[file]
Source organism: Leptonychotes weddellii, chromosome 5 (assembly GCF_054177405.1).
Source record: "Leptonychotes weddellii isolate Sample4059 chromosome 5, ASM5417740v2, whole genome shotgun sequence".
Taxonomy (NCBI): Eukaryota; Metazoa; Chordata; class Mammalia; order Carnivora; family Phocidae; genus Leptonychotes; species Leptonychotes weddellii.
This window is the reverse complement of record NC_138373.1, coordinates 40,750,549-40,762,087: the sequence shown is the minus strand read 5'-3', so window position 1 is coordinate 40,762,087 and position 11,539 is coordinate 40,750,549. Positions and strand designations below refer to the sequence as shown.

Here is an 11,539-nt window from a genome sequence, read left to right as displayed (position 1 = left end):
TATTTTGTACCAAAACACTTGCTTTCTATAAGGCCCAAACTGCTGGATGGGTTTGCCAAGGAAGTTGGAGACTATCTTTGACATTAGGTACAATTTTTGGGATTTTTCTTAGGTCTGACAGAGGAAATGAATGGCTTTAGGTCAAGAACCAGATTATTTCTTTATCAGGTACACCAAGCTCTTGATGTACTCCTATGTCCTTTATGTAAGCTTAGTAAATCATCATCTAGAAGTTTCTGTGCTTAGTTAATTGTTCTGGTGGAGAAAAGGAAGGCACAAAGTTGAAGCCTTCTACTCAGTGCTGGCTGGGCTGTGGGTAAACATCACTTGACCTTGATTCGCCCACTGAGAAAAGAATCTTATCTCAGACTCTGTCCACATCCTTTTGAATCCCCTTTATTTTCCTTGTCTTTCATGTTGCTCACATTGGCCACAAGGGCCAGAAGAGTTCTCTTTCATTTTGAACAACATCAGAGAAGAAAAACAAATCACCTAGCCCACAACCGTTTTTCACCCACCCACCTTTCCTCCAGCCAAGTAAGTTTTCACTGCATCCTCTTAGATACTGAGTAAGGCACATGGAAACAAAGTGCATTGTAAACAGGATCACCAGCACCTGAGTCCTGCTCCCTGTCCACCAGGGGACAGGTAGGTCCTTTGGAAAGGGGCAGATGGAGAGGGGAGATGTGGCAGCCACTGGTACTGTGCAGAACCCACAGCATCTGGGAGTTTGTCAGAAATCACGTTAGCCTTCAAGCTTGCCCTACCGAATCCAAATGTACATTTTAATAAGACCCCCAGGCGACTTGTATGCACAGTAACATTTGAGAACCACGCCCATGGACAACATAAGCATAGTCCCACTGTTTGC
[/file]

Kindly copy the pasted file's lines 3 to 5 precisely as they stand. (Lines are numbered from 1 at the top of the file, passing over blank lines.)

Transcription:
Taxonomy (NCBI): Eukaryota; Metazoa; Chordata; class Mammalia; order Carnivora; family Phocidae; genus Leptonychotes; species Leptonychotes weddellii.
This window is the reverse complement of record NC_138373.1, coordinates 40,750,549-40,762,087: the sequence shown is the minus strand read 5'-3', so window position 1 is coordinate 40,762,087 and position 11,539 is coordinate 40,750,549. Positions and strand designations below refer to the sequence as shown.

Here is an 11,539-nt window from a genome sequence, read left to right as displayed (position 1 = left end):